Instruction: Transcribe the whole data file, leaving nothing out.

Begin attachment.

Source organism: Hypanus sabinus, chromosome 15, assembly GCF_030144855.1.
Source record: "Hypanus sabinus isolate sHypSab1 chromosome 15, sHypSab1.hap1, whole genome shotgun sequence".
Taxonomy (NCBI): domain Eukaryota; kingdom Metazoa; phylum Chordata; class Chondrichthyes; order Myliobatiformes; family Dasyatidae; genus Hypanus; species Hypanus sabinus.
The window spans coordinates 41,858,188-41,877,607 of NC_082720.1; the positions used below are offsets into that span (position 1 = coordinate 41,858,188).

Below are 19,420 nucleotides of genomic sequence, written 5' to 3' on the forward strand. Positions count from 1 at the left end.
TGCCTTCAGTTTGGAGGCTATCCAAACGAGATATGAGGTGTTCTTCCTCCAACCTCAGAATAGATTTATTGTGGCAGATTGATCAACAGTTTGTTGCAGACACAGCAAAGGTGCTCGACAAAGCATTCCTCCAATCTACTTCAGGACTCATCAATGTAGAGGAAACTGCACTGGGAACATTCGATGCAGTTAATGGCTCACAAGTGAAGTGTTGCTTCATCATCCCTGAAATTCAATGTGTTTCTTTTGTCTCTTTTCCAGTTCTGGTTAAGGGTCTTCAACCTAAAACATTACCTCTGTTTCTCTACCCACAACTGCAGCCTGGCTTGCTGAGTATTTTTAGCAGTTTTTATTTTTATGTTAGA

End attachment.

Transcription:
Source organism: Hypanus sabinus, chromosome 15, assembly GCF_030144855.1.
Source record: "Hypanus sabinus isolate sHypSab1 chromosome 15, sHypSab1.hap1, whole genome shotgun sequence".
Taxonomy (NCBI): domain Eukaryota; kingdom Metazoa; phylum Chordata; class Chondrichthyes; order Myliobatiformes; family Dasyatidae; genus Hypanus; species Hypanus sabinus.
The window spans coordinates 41,858,188-41,877,607 of NC_082720.1; the positions used below are offsets into that span (position 1 = coordinate 41,858,188).

Below are 19,420 nucleotides of genomic sequence, written 5' to 3' on the forward strand. Positions count from 1 at the left end.
TGCCTTCAGTTTGGAGGCTATCCAAACGAGATATGAGGTGTTCTTCCTCCAACCTCAGAATAGATTTATTGTGGCAGATTGATCAACAGTTTGTTGCAGACACAGCAAAGGTGCTCGACAAAGCATTCCTCCAATCTACTTCAGGACTCATCAATGTAGAGGAAACTGCACTGGGAACATTCGATGCAGTTAATGGCTCACAAGTGAAGTGTTGCTTCATCATCCCTGAAATTCAATGTGTTTCTTTTGTCTCTTTTCCAGTTCTGGTTAAGGGTCTTCAACCTAAAACATTACCTCTGTTTCTCTACCCACAACTGCAGCCTGGCTTGCTGAGTATTTTTAGCAGTTTTTATTTTTATGTTAGA